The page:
Saint Patrick’s Day

Back to Article
Back to Article

Saint Patrick’s Day

Davis Jackson, Writer

Hang on for a minute...we're trying to find some more stories you might like.


Email This Story






If you’ve been feeling unlucky, don’t worry! St. Patrick’s Day is right around the corner. On Saturday, March 17, the Luck of the Irish will be shared around the world in many ways, from Irish pubs to the local parade. But not everyone understands the true meaning of the holiday. We have all eaten the Lucky Charms cereal, we have all seen the green shamrock, but not everyone knows the story of the man himself, St.Patrick.

At the young age of 16, St. Patrick was kidnapped and sold into slavery. After six years, he had a vision from God and escaped. He then devoted his life to the study of religion and becoming a saint. St. Patrick is the patron saint of Ireland due to his legacy there. He converted the entire island to Christianity which is truly an amazing feat. According to legend, he drove all the snakes from Ireland. 400’s Ireland had a mostly pagan population before St. Patrick came along. He used the 3 leafed clovers or shamrocks to show how the trinity all comes from the same stem. Of course, his mass conversion of the island is well known, but other parts of his journey are less known. 

During the Irish potato famine and other periods, many Irish immigrants moved to the United States. They brought some of their culture with them, and thus many cities started St. Patrick’s Day celebrations, including the parades which are still put on today. These immigrants also left other legacies in America, including (generations later) one of the most famous Irish Catholics, John F. Kennedy.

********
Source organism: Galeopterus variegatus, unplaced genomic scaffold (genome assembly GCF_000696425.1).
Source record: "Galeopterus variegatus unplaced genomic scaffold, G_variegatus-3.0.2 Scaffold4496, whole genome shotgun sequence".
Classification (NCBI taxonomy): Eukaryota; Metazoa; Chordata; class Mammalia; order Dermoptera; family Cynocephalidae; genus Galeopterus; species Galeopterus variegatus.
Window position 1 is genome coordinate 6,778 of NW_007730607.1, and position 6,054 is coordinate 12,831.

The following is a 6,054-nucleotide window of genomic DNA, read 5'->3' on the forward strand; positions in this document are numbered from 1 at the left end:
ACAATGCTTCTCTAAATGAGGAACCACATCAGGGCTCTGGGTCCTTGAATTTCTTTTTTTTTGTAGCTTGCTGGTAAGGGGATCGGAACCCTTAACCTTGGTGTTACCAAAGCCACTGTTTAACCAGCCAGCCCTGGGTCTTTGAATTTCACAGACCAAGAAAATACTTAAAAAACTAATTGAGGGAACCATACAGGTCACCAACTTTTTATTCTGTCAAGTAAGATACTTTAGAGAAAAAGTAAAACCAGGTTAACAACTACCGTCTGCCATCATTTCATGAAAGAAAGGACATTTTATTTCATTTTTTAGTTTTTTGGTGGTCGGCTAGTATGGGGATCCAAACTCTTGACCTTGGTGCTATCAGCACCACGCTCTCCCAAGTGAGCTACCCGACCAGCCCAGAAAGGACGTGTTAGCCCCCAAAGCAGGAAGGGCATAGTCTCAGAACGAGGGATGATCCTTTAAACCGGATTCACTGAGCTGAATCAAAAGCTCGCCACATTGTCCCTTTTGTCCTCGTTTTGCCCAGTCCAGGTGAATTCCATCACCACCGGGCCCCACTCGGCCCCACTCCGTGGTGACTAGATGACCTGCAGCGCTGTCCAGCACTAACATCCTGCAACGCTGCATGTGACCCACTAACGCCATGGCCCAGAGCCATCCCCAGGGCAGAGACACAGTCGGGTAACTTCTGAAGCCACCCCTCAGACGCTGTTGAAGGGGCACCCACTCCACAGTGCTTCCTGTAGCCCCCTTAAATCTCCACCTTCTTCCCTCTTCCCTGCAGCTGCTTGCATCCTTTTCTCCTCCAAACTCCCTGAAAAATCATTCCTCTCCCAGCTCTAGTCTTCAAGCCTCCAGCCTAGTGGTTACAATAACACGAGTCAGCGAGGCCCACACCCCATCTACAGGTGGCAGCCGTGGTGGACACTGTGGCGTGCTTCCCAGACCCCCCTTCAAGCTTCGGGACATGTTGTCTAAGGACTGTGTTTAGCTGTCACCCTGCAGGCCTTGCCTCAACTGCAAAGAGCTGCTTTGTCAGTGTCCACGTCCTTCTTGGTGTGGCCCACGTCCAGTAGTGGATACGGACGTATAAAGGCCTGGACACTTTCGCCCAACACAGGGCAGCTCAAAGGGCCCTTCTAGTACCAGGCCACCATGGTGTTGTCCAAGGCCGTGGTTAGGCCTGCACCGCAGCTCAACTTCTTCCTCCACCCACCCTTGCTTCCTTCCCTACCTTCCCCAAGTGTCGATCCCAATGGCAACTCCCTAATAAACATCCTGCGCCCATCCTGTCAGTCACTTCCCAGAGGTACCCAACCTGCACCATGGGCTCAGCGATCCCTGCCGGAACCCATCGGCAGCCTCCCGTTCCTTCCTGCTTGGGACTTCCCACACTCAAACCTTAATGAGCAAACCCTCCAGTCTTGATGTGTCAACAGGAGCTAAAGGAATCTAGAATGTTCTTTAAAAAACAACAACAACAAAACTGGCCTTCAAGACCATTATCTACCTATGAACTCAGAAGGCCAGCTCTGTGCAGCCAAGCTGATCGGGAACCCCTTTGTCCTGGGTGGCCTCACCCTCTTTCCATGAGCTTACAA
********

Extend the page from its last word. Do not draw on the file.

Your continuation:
The leprechaun, a secondary mascot of St. Patrick’s Day, is a sort of “degenerate fairy” who isn’t truly good or evil. He mends shoes and is a very solitary creature. The one we know today is actually a stereotype popularized in the 20th century. Something interesting about these creatures is, if you are lucky enough to catch one of these devious creatures, they’ll grant you three wishes. However, they are cunning and use the wisher’s greed against them. The earliest mention of the leprechaun was way back in medieval times, in a story where a king managed to catch a leprechaun.

So if you are feeling unlucky, or enjoy the story behind the day, then don’t worry, because St. Patrick’s Day is just around the corner.

Print Friendly, PDF & Email
Leave a Comment

If you want a picture to show with your comment, go get a gravatar.




Navigate Left
  • Saint Patrick’s Day

    News

    Ted Cruz vs Beto O’Rourke

  • Saint Patrick’s Day

    News

    Mr. Graham on National TV

  • Saint Patrick’s Day

    Headline News

    Gun Control

  • Saint Patrick’s Day

    News

    Vox Populi, Vox Dei? Populism in Poland and the E.U.’s Future

  • Saint Patrick’s Day

    Headline News

    Hurricane Florence

  • Saint Patrick’s Day

    News

    Come November, Will America’s Elections Be Safe?

  • Saint Patrick’s Day

    News

    Social Media

  • Saint Patrick’s Day

    News

    Trade War

  • Saint Patrick’s Day

    News

    The Border

  • Saint Patrick’s Day

    News

    Twitter Dogs

Navigate Right
Saint Patrick’s Day